You’ve all heard of dental cavities, but what are they and how do they form? Dentist often refer to cavities and tooth decay as “dental caries”. Caries form over time when certain types of bacteria in your mouth consume sugars and turn them into acids that weaken the mineral structures in your teeth. This process is called “demineralization”.
Teeth are comprised of several layers. Enamel is the outermost layer, and also the hardest. If a cavity is small, and the demineralization is contained in the enamel layer, we may be able to use preventative measures instead of doing a filling. Brushing, flossing, and fluoride applications are examples of preventative measures that can be used while the tooth is monitored.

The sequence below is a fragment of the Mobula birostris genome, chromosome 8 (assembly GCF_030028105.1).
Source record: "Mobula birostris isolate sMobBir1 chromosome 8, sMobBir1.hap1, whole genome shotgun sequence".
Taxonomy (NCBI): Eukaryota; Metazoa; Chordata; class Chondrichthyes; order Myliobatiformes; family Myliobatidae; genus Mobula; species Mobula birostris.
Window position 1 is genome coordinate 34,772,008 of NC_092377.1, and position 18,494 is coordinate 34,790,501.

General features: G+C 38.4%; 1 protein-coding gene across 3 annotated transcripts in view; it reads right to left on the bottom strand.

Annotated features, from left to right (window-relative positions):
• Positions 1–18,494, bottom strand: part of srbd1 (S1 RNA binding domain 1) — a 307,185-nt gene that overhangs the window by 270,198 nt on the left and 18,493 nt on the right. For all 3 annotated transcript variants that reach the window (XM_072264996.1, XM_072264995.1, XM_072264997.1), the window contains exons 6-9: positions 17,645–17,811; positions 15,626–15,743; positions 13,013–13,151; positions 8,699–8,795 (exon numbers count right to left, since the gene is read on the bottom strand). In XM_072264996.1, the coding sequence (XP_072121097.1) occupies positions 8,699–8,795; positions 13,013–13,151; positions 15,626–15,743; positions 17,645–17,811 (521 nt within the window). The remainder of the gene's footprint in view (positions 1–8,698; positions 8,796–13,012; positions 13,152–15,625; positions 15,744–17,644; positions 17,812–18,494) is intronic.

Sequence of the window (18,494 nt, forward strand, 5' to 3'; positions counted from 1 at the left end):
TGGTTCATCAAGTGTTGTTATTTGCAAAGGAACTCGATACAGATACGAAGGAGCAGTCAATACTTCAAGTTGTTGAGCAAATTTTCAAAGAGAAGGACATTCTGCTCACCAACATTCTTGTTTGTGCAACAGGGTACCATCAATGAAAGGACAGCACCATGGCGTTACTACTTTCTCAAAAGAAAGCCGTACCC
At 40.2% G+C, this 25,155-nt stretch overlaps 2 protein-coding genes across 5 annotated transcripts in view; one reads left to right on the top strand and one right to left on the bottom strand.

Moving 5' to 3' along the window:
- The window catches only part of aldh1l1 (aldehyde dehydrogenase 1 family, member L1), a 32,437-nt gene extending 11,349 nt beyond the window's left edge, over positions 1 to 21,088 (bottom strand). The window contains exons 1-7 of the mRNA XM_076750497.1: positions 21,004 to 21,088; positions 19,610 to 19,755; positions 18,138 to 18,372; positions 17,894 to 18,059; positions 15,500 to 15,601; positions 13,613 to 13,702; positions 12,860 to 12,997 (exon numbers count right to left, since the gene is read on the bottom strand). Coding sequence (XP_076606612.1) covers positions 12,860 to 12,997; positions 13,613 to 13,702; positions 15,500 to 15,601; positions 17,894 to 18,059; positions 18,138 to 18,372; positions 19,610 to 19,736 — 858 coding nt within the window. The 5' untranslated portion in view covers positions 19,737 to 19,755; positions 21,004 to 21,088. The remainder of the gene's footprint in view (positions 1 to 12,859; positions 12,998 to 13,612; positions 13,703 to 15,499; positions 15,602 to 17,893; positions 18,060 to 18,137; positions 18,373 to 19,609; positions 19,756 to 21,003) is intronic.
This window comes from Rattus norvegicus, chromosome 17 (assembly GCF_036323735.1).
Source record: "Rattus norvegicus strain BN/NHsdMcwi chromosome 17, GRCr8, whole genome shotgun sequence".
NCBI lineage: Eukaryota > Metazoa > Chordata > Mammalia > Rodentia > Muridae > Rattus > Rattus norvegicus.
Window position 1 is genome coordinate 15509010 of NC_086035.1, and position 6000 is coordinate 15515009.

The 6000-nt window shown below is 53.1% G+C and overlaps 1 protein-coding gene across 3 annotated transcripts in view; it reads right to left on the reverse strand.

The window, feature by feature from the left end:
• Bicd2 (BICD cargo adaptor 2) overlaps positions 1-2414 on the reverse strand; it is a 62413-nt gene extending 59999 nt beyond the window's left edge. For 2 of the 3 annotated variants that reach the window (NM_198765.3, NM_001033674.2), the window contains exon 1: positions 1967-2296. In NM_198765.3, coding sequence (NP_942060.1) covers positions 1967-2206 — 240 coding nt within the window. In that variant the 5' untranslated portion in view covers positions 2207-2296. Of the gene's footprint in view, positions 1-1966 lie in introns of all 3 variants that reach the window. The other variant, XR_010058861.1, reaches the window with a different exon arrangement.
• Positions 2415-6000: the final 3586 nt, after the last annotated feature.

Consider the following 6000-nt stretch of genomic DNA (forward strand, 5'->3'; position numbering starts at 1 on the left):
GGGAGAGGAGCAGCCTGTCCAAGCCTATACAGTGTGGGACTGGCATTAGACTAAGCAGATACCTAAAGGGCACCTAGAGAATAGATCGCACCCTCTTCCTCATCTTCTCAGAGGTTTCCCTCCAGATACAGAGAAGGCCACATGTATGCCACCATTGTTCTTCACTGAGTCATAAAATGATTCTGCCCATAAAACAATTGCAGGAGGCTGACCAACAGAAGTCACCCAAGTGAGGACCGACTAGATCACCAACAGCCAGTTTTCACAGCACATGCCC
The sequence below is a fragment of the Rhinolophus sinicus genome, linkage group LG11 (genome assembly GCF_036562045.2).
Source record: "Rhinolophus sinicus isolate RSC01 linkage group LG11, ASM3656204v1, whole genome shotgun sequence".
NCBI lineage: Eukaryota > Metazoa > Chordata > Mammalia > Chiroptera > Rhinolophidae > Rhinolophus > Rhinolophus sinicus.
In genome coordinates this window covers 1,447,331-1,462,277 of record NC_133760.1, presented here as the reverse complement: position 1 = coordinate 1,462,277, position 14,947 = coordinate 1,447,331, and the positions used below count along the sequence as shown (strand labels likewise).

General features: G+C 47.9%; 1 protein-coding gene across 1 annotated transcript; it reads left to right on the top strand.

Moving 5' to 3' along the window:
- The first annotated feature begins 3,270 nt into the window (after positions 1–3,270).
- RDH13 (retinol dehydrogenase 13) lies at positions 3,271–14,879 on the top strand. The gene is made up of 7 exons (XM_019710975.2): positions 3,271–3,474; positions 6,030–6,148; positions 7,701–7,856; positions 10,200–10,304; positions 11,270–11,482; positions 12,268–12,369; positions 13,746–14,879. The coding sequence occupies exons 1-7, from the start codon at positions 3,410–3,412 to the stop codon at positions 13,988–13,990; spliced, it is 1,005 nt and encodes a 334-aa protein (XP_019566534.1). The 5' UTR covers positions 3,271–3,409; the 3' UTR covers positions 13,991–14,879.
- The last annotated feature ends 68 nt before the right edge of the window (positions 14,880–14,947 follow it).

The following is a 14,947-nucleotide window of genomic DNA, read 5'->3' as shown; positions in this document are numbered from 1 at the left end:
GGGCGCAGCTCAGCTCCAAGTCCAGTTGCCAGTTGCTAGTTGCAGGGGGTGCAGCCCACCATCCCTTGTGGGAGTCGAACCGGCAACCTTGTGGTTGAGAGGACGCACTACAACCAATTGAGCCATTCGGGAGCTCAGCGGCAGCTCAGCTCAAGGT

If the decay has extended past the enamel, we recommend restorative work, such as a fillings. If the loss of tooth structure is more extensive, crowns (commonly known as caps), and possibly root canal therapy may be needed to save the tooth. Unfortunately, if untreated, cavities can progress to a point where a tooth cannot be saved, and the tooth would have to be removed.
Yes. The tooth structure surrounding your fillings can still be demineralized. Brush, floss, and maintain your teeth even after getting fillings!
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